I read Luke Malone's well-researched, nuanced and thorough piece at Medium yesterday, You’re 16. You’re a Pedophile. You Don’t Want to Hurt Anyone. What Do You Do Now?
The opening is raw, because it describes a specific, recorded act of abuse against a physically restrained 18-month-old child, detailing both the sights and sounds that the story's subject (and, presumably, the reporter) saw in the footage.
(I am not linking the piece, but I will note that a slightly less stomach-dropping iteration of it aired on This American Life in April.)
I nearly tweeted something all outrage-y at Medium to ask why they didn't include a trigger warning or any indication that the story leads with disturbing, explicit content. Today, 24 hours later, I think I can understand why there wasn't any trigger warning.
(The Awl's interview with Luke Malone is both enlightening and problematic; I urge you all to check it out for a behind-the-scenes look at how he reported the story.)
First off -- it's a story about people who want to have sex with very small children. That alone should tip you off to the nature of the subject matter.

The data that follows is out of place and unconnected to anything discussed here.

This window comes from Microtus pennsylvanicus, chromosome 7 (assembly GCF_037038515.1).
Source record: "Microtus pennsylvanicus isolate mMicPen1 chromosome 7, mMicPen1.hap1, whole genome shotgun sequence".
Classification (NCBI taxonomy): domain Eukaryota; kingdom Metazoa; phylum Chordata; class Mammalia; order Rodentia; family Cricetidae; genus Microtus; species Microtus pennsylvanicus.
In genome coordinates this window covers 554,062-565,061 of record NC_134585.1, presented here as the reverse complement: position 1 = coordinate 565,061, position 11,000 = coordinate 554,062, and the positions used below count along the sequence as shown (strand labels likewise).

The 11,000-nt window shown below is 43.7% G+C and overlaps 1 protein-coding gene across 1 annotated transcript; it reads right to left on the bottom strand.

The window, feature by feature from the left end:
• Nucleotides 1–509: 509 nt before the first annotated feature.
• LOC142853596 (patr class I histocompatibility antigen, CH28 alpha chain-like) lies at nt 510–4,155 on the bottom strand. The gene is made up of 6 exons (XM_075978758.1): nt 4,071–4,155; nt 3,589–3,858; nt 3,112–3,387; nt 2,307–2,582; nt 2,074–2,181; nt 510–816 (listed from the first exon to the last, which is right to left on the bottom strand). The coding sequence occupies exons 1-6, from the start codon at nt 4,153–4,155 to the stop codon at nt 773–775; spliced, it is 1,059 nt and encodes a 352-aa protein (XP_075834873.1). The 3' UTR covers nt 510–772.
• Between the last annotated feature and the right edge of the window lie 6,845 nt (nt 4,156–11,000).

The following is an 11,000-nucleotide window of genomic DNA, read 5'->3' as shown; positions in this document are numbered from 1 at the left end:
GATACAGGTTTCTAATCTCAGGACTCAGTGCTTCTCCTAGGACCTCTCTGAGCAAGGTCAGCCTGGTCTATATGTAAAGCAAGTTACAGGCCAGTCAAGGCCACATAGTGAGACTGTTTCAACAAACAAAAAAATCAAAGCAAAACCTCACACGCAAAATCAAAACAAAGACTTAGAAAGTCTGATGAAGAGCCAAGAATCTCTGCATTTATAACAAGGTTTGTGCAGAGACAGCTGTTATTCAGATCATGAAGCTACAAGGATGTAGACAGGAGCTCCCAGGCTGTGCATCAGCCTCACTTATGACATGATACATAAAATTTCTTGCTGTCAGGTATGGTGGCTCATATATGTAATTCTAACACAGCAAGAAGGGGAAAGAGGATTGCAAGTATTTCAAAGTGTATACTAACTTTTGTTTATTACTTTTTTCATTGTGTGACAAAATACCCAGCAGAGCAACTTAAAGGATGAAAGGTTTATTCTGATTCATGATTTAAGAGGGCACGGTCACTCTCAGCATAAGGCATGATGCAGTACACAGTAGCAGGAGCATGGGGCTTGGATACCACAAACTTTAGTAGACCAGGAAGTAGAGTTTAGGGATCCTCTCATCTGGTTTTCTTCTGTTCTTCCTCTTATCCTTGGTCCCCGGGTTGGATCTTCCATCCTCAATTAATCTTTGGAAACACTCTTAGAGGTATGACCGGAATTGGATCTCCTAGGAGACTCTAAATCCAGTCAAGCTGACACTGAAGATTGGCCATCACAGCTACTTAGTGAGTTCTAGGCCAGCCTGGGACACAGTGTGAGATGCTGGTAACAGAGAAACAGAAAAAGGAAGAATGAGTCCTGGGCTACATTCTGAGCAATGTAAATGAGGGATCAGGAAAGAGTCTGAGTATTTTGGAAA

Second -- It's one thing to talk about children's sexual abuse in the removed language of social policy, all, "Well, child sexual abuse is defined by a power differential, a knowledge differential and a gratification differential." It is another to see all three of those things as they appear in real life. The explicit example helps define the scope of the evil perpetrated.
Third -- Understanding exactly what is out there -- and understanding your own reaction to it -- cracks open the rest of the piece: The terror of realizing that you need help and everyone you ask is going to recoil, doubled by the terror that you'll become the monster in the footage.
My heart goes out to the young man who is at the heart of the article's piece: He did not ask for the sexual makeup he has. This piece is ultimately about how poorly we as a society provide preventive measures for at-risk populations. Prevention is a vital component in providing protection to our most vulnerable fellow humans.
The article would have been diminished if we did not understand exactly how high the stakes are -- both for the young man who needs help to avoid becoming a monster, and for the people who would cross his path if he didn't get that help.